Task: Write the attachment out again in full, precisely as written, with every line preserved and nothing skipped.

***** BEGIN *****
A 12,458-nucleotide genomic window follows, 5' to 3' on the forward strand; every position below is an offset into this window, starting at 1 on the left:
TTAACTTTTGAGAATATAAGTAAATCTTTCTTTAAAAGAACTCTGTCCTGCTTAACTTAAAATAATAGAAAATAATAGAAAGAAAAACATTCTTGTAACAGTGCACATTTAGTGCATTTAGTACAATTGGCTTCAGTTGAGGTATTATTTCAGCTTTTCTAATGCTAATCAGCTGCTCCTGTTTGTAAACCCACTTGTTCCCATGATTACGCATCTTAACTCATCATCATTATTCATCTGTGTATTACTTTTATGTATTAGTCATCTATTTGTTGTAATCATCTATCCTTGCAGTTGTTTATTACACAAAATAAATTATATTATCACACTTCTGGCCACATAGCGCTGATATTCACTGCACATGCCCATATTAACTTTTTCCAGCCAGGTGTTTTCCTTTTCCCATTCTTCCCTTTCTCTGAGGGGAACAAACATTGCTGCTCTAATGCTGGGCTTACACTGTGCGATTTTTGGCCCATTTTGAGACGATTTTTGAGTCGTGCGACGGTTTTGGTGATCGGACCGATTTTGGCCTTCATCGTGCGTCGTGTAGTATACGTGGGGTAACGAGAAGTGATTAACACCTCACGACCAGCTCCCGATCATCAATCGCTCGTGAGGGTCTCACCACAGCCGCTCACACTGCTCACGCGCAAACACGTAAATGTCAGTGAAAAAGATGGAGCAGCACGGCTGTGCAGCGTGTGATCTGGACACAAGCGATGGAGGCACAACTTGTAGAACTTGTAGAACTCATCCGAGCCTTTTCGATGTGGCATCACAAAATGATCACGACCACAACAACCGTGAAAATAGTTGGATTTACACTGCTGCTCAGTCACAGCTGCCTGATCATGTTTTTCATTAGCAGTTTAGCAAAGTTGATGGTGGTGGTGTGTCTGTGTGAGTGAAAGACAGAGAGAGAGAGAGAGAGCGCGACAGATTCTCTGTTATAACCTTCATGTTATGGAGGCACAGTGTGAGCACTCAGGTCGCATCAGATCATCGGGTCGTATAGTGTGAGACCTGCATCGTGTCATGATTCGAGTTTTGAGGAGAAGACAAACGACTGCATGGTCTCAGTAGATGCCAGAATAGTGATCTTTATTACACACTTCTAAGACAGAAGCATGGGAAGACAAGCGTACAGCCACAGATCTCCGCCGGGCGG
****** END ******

A 12,458-nucleotide genomic window follows, 5' to 3' on the forward strand; every position below is an offset into this window, starting at 1 on the left:
TTAACTTTTGAGAATATAAGTAAATCTTTCTTTAAAAGAACTCTGTCCTGCTTAACTTAAAATAATAGAAAATAATAGAAAGAAAAACATTCTTGTAACAGTGCACATTTAGTGCATTTAGTACAATTGGCTTCAGTTGAGGTATTATTTCAGCTTTTCTAATGCTAATCAGCTGCTCCTGTTTGTAAACCCACTTGTTCCCATGATTACGCATCTTAACTCATCATCATTATTCATCTGTGTATTACTTTTATGTATTAGTCATCTATTTGTTGTAATCATCTATCCTTGCAGTTGTTTATTACACAAAATAAATTATATTATCACACTTCTGGCCACATAGCGCTGATATTCACTGCACATGCCCATATTAACTTTTTCCAGCCAGGTGTTTTCCTTTTCCCATTCTTCCCTTTCTCTGAGGGGAACAAACATTGCTGCTCTAATGCTGGGCTTACACTGTGCGATTTTTGGCCCATTTTGAGACGATTTTTGAGTCGTGCGACGGTTTTGGTGATCGGACCGATTTTGGCCTTCATCGTGCGTCGTGTAGTATACGTGGGGTAACGAGAAGTGATTAACACCTCACGACCAGCTCCCGATCATCAATCGCTCGTGAGGGTCTCACCACAGCCGCTCACACTGCTCACGCGCAAACACGTAAATGTCAGTGAAAAAGATGGAGCAGCACGGCTGTGCAGCGTGTGATCTGGACACAAGCGATGGAGGCACAACTTGTAGAACTTGTAGAACTCATCCGAGCCTTTTCGATGTGGCATCACAAAATGATCACGACCACAACAACCGTGAAAATAGTTGGATTTACACTGCTGCTCAGTCACAGCTGCCTGATCATGTTTTTCATTAGCAGTTTAGCAAAGTTGATGGTGGTGGTGTGTCTGTGTGAGTGAAAGACAGAGAGAGAGAGAGAGAGCGCGACAGATTCTCTGTTATAACCTTCATGTTATGGAGGCACAGTGTGAGCACTCAGGTCGCATCAGATCATCGGGTCGTATAGTGTGAGACCTGCATCGTGTCATGATTCGAGTTTTGAGGAGAAGACAAACGACTGCATGGTCTCAGTAGATGCCAGAATAGTGATCTTTATTACACACTTCTAAGACAGAAGCATGGGAAGACAAGCGTACAGCCACAGATCTCCGCCGGGCGG